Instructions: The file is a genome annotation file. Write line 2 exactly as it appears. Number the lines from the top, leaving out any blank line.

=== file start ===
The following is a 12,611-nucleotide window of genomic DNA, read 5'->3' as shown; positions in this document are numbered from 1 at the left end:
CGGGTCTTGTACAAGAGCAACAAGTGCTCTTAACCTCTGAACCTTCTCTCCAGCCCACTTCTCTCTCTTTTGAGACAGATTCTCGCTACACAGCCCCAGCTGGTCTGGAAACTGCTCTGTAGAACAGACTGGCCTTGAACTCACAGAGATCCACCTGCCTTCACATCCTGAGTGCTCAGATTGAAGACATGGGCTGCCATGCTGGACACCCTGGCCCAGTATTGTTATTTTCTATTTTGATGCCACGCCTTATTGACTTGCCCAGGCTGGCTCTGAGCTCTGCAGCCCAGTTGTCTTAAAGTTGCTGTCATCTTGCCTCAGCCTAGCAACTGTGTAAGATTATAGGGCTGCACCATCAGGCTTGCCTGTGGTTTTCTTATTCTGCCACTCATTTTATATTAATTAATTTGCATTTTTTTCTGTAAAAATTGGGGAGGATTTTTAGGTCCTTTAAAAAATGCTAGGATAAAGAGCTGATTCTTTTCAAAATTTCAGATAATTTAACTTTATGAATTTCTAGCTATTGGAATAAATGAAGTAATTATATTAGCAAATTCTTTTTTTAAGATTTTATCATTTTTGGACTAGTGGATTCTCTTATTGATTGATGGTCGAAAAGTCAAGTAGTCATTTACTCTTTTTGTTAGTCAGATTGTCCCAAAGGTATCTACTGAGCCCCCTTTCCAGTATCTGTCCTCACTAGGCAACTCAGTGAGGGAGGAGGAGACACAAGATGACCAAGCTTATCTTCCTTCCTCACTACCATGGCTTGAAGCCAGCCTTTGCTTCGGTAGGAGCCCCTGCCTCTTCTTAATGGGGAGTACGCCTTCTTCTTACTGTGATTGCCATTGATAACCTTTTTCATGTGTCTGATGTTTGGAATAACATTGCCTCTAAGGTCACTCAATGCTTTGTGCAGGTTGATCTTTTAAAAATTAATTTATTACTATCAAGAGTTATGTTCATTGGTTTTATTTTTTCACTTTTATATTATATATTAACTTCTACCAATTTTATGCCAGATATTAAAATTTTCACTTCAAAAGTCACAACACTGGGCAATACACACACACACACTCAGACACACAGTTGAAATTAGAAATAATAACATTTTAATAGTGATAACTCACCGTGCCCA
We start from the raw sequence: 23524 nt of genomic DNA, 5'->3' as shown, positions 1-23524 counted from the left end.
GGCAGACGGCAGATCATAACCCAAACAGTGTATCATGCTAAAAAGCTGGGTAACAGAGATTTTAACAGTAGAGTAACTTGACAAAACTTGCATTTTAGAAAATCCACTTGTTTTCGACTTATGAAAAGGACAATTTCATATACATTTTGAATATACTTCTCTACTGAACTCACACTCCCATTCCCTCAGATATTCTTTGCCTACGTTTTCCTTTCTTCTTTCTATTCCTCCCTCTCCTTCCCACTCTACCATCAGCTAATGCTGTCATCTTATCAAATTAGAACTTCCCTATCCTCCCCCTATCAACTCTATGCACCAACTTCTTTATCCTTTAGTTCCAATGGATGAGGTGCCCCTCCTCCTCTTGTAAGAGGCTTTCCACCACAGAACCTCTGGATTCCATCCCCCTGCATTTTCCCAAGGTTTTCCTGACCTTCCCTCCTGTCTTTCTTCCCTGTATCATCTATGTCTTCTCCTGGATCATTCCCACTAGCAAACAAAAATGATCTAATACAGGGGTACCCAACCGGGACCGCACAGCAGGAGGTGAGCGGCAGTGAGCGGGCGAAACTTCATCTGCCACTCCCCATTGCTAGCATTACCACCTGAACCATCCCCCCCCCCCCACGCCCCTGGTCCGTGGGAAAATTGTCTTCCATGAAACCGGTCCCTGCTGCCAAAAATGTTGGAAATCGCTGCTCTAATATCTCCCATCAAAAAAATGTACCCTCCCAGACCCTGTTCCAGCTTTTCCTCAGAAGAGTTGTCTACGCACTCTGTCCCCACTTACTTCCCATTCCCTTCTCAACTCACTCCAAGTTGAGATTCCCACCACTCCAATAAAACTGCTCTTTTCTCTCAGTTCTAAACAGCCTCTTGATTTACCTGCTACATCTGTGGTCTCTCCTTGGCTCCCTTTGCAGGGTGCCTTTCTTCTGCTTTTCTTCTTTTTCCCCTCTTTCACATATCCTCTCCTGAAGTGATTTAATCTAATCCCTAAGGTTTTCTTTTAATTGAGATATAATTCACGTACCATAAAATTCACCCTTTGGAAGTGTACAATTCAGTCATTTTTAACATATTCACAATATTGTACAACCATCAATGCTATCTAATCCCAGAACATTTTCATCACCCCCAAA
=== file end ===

CGGGTCTTGTACAAGAGCAACAAGTGCTCTTAACCTCTGAACCTTCTCTCCAGCCCACTTCTCTCTCTTTTGAGACAGATTCTCGCTACACAGCCCCAGCTGGTCTGGAAACTGCTCTGTAGAACAGACTGGCCTTGAACTCACAGAGATCCACCTGCCTTCACATCCTGAGTGCTCAGATTGAAGACATGGGCTGCCATGCTGGACACCCTGGCCCAGTATTGTTATTTTCTATTTTGATGCCACGCCTTATTGACTTGCCCAGGCTGGCTCTGAGCTCTGCAGCCCAGTTGTCTTAAAGTTGCTGTCATCTTGCCTCAGCCTAGCAACTGTGTAAGATTATAGGGCTGCACCATCAGGCTTGCCTGTGGTTTTCTTATTCTGCCACTCATTTTATATTAATTAATTTGCATTTTTTTCTGTAAAAATTGGGGAGGATTTTTAGGTCCTTTAAAAAATGCTAGGATAAAGAGCTGATTCTTTTCAAAATTTCAGATAATTTAACTTTATGAATTTCTAGCTATTGGAATAAATGAAGTAATTATATTAGCAAATTCTTTTTTTAAGATTTTATCATTTTTGGACTAGTGGATTCTCTTATTGATTGATGGTCGAAAAGTCAAGTAGTCATTTACTCTTTTTGTTAGTCAGATTGTCCCAAAGGTATCTACTGAGCCCCCTTTCCAGTATCTGTCCTCACTAGGCAACTCAGTGAGGGAGGAGGAGACACAAGATGACCAAGCTTATCTTCCTTCCTCACTACCATGGCTTGAAGCCAGCCTTTGCTTCGGTAGGAGCCCCTGCCTCTTCTTAATGGGGAGTACGCCTTCTTCTTACTGTGATTGCCATTGATAACCTTTTTCATGTGTCTGATGTTTGGAATAACATTGCCTCTAAGGTCACTCAATGCTTTGTGCAGGTTGATCTTTTAAAAATTAATTTATTACTATCAAGAGTTATGTTCATTGGTTTTATTTTTTCACTTTTATATTATATATTAACTTCTACCAATTTTATGCCAGATATTAAAATTTTCACTTCAAAAGTCACAACACTGGGCAATACACACACACACACTCAGACACACAGTTGAAATTAGAAATAATAACATTTTAATAGTGATAACTCACCGTGCCCA